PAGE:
A new bill compares the promotion of “non-traditional sexual relations” with war propaganda and inciting national, racial or religious hatred
A bill that was introduced Monday to Russia’s State Duma could ban the promotion of LGBT relationships in Russia. It likens this messaging to incitement to hatred and war propaganda.
Currently, LGBT ‘propaganda’ in Russia is only banned when directed at children, but some politicians have been calling for harsher restrictionsAnd punishments for the “denial of family values” and “propaganda of non-traditional sexual relations.”
In an explanatory note attached to the bill, the authors argue that LGBT ‘propaganda’ has become widespread in Russia and is being promoted through the media, public events, streaming services and through the depiction of such relationships in films.
“In Russia, at the legislative level, it is not allowed to promote suicide, drugs, extremism, criminal behavior, as they are considered negative and socially dangerous phenomena. At the same time, formally, until now, there is no ban on propaganda of the denial of family values and non-traditional sexual relations, including with the use of film distribution,”The note says.
The authors of the bill – who do not include members of the ruling United Russia party – claim the denial of family as a social value, promotion of so-called “childfree” lifestyles, and the approval and recognition of non-traditional sexual relations, is dangerous not only for children and young people, but for society as a whole, since it “puts the issues of demography and future economic growth at risk.”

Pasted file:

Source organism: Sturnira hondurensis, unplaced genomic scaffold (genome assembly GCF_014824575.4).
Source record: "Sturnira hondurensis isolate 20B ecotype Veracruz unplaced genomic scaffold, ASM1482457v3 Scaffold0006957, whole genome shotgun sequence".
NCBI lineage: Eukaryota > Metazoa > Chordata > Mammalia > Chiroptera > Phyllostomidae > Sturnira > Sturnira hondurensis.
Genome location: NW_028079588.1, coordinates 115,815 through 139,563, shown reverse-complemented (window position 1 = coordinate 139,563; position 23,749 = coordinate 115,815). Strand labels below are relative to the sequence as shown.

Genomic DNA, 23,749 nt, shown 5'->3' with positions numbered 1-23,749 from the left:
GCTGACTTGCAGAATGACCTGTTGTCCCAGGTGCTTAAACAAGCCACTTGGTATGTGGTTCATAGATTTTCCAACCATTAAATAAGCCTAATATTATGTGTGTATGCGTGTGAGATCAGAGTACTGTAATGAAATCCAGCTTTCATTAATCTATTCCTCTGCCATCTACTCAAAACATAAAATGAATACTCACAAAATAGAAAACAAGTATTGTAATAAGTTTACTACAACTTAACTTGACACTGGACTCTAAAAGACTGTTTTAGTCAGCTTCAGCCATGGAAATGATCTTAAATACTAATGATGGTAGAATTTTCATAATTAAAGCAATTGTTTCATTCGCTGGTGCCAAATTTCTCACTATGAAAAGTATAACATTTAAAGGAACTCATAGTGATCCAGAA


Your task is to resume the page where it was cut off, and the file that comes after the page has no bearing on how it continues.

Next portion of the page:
This bill seeks to add to existing legislation, by creating administrative and criminal liability for LGBT messages across all demographics in Russia and denying distribution rights to films that encourage such relationships.
“Family, motherhood and childhood in their traditional understanding, taken from the ancestors, are the values that ensure the continuous change of generations,”Instruct the Bill Authors to Support the Act, stating that the legislation is a “proposed law”. “condition for the preservation and development of the multinational people of the Russian Federation, and therefore need special protection from the state.”
However, the lawmakers point out that Russian citizens are still able to decide their sexual preferences and orientations. They can also be discriminated against by the law. These rights are still available, but they insist on their validity. “do not give them the right to seek public approval of such relations”Or “disseminate ‘new’ values that carry hidden threats to society.”
A similar bill, which sought to impose fines exceeding $160,000 to promote non-traditional relationships, was introduced last month to the State Duma. But it was not passed at the first reading.